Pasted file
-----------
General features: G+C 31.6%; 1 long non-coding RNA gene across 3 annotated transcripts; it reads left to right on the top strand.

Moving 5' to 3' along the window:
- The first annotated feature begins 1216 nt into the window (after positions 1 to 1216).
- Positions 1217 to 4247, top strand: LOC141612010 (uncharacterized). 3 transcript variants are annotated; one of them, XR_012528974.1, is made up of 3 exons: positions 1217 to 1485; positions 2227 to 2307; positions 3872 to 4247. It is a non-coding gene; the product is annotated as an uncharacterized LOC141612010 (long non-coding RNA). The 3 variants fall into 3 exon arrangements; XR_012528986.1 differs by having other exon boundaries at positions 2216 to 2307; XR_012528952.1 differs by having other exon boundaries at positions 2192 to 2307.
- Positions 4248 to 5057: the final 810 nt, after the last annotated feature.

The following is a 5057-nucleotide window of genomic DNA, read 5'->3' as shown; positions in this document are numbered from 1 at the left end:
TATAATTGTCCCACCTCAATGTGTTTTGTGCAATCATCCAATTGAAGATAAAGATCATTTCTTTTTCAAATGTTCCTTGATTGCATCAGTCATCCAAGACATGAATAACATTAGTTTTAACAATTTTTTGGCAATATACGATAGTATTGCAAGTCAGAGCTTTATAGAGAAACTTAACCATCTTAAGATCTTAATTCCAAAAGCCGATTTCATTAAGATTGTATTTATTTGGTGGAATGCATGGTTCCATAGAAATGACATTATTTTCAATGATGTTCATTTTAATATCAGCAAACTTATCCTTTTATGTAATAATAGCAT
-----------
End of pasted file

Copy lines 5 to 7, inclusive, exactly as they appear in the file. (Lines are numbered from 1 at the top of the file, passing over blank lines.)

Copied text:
- Positions 4248 to 5057: the final 810 nt, after the last annotated feature.

The following is a 5057-nucleotide window of genomic DNA, read 5'->3' as shown; positions in this document are numbered from 1 at the left end:
TATAATTGTCCCACCTCAATGTGTTTTGTGCAATCATCCAATTGAAGATAAAGATCATTTCTTTTTCAAATGTTCCTTGATTGCATCAGTCATCCAAGACATGAATAACATTAGTTTTAACAATTTTTTGGCAATATACGATAGTATTGCAAGTCAGAGCTTTATAGAGAAACTTAACCATCTTAAGATCTTAATTCCAAAAGCCGATTTCATTAAGATTGTATTTATTTGGTGGAATGCATGGTTCCATAGAAATGACATTATTTTCAATGATGTTCATTTTAATATCAGCAAACTTATCCTTTTATGTAATAATAGCAT